Don’t make any Fronts for the first session. Use your first session to learn about how your fantasy world works, using your initial charged situation as an example. Ask questions about the characters, ask them about the danger they’re in, and ad lib your first bad situation until they’re completely out of the dungeon/situation. That might be one session, it might be two; by then you’ll have enough information that any Fronts you make will specifically connect to your PCs.

  11. My biggest philosophy for DW is to always find a way to say yes to my players’ ideas. If you support them (“of course there is a floating city you can come from”, “yes these creatures have an overly protective mother”, “sure you can push over the bookshelf onto the ghoul”) then you can have a great game with minimal prep- 20 minutes of brainstorming plus what the players throw at you could be plenty.

    Good luck!

  12. I like to come up with some cool imagery to slot in. Through this you don’t just come up with vanilla fantasy I tend to like magic cards for these inspirations.

  13. Wow, you guys are great!.  One question…I do have an idea for an overarching campaign in which gnomes were once the technological marvel of the world, creating all manner of exotic items including floating ships from a rare metal that only they had access to.  They lived and worked in a hollow mountain called Bastion, but were destroyed hundreds of years ago by a great Dragon called Ix the Skyreaver.  Now, hundreds of years later, Bastion lies empty and haunted.  The gnomes are gone and all the other kingdoms struggle to get by without the gnome’s technology.  With those broad strokes in mind, I can let the players fill in all the other gaps.  Does this sound feasable or should I go in, as suggested, with a completely open and blank canvas?  Thanks again, guys.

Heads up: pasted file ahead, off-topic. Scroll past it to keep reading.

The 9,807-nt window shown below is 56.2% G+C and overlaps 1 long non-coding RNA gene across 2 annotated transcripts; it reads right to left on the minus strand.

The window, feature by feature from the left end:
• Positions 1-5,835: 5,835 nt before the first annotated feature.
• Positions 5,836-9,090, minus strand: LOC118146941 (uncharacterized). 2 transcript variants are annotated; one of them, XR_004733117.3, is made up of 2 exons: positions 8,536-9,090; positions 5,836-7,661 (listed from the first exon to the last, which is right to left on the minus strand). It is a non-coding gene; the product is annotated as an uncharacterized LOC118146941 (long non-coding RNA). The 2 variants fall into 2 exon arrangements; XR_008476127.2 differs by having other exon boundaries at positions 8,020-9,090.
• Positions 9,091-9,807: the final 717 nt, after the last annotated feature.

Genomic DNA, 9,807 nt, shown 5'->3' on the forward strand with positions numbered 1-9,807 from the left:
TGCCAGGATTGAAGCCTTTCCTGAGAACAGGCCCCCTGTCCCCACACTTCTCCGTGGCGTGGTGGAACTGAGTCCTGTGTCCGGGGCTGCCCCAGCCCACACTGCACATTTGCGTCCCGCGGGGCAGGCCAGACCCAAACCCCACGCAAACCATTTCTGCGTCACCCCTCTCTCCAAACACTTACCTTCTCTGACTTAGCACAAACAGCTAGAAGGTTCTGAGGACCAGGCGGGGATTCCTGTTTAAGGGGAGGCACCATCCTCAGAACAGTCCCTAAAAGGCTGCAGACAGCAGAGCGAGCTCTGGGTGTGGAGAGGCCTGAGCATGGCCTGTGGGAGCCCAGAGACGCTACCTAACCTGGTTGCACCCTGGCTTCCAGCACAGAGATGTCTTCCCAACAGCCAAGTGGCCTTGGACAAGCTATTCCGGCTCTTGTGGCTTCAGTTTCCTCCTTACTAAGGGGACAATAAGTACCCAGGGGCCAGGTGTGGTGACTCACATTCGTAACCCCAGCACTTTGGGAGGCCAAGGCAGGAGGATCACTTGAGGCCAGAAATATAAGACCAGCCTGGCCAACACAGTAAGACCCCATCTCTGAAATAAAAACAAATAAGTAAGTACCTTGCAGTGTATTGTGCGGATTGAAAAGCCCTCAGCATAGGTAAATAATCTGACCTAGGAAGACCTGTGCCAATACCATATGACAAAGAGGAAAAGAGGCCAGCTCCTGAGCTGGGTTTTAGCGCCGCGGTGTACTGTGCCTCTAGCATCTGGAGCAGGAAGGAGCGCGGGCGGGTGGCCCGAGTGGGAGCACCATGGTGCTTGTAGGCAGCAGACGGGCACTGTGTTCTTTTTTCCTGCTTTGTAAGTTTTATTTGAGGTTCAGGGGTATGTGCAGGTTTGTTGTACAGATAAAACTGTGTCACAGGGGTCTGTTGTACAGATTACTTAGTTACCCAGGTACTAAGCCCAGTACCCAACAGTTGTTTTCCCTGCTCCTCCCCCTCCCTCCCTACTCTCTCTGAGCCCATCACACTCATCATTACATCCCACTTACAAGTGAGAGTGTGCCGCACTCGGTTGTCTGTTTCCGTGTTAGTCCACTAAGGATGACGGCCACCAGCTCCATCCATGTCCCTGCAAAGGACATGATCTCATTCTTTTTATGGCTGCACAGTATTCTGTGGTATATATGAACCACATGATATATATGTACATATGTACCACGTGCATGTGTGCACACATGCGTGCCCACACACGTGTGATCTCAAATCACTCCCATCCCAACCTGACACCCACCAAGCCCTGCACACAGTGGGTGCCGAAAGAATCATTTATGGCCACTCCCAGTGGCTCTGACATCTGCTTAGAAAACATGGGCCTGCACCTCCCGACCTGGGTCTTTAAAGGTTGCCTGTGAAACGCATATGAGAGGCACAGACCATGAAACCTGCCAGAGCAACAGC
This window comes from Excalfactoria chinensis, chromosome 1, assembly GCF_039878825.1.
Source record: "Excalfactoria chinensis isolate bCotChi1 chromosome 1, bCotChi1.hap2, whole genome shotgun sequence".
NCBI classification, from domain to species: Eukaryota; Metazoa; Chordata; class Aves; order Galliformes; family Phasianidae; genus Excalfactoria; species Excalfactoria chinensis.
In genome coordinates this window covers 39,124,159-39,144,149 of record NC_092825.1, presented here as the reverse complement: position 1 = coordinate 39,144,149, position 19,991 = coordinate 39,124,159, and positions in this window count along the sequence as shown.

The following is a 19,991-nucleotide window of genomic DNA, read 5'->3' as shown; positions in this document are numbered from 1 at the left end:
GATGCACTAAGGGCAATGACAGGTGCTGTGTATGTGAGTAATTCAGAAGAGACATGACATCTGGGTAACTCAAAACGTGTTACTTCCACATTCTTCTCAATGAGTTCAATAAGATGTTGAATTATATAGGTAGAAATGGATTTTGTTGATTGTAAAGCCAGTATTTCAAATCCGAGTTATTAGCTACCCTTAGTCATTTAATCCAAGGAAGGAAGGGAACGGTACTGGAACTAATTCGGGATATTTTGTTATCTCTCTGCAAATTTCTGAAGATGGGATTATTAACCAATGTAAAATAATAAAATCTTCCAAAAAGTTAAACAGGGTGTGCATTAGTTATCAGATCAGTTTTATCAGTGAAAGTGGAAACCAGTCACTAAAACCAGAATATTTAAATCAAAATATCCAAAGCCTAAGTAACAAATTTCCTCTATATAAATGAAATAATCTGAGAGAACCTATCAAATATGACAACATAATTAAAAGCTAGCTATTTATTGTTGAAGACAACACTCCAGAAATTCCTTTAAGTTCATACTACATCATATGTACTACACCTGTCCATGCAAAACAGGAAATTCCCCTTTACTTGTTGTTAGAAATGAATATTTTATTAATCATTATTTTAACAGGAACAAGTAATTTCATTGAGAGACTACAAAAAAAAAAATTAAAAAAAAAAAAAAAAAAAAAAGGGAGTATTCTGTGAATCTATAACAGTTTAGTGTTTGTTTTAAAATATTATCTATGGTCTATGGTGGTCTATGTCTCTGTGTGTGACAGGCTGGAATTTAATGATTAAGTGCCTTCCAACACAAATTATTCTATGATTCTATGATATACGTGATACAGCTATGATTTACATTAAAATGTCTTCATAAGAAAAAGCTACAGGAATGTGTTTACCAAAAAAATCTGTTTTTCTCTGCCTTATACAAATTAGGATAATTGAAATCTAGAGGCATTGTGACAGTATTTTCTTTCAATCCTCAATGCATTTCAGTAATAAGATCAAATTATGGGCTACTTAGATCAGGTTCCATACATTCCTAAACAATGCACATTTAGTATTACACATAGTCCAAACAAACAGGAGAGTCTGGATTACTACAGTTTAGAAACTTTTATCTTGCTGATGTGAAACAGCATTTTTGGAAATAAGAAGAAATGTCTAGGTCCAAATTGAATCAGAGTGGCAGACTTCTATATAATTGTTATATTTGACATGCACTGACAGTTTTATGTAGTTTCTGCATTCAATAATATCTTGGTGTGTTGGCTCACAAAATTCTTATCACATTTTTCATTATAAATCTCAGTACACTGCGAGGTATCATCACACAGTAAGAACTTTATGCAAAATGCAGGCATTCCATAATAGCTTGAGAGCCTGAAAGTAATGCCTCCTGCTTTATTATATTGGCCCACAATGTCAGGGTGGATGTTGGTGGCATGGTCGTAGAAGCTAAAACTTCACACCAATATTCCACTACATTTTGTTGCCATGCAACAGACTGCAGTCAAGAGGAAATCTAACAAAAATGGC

14. Too much. Draw maps leave blanks.

    Make it like this:

    Hey guys, I want to run a game where the adventurers explore the ruins of an ancient mechanically advanced civilisation and have to deal with their weird remains, maybe it was gnomes. What do you think?

    And then start to ask questions about the world and what the characters know about the ruins etc. come with a premise, not with a roadmap. What your table gives you is better and creates buy in.

  15. My first session is in a few weeks, and like you I’ve struggled to NOT write up pages of prep. It helps to focus on asking questions, but remember that leading questions are fair game as well. Having played Dread has helped me there – you tend to get good results with a blend of things like “Why did you save the old woman instead of the child?”, “Why did your father die disappointed in you?” and the incredibly mundane, since sometimes you ask “What did you have for breakfast?” and the player will answer “Orphans.”